Collecting debts are rarely easy, even if it is from another business. Fortunately, creditors have different attachments to lay a legal claim to a debtor’s assets that are equal to the value of the debt. It can be a provisional remedy that prevents the judgment debtor from liquidating or transferring an asset beyond the reach of the judgment creditor or court jurisdiction while the lawsuit is still ongoing. It can also be a final judgment that authorizes the transfer of ownership to service the debt. There are bank attachments, real estate attachments and keeper attachments.
How keeper attachments work
When the creditor files an affidavit with the court and has a judgment, the sheriff can install a “keeper”. The keeper, usually the sheriff or working under the sheriff, can take custody of the business’ physical liquid assets by remaining on the premises. This attachment can involve collecting all cash and checks on-site, including assets in the safe and those in the cash register. They can also take control of any payments the company receives while the keeper is on the premises. Moreover, the attachment authorizes the keeper to go through the debtor’s mail, searching for additional payment. They can legally endorse or cash checks made out to the debtor seized. The keeper does not seize or keep the equipment. Instead, it allows the creditor to attach their interest to the asset.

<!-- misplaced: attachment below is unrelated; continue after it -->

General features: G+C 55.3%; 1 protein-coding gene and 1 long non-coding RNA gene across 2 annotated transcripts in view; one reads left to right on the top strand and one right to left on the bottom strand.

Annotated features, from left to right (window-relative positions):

Different levies have different applications, and keeper attachments are often very effective with restaurants, retail businesses, dentists, and those that deal with cash and customers daily. Having a keeper on the premises collecting money can also motivate businesses that wish to avoid explaining the keeper’s presence and actions to customers.
Aggressive legal action applies pressure
There are different tools that attorneys can use to secure payment of a debt for a client. An aggressive legal approach is often the quickest and most effective solution. Those businesses with questions can consult with a knowledgeable collections attorney practicing in California to determine if a keeper attachment is the best approach for servicing the debt.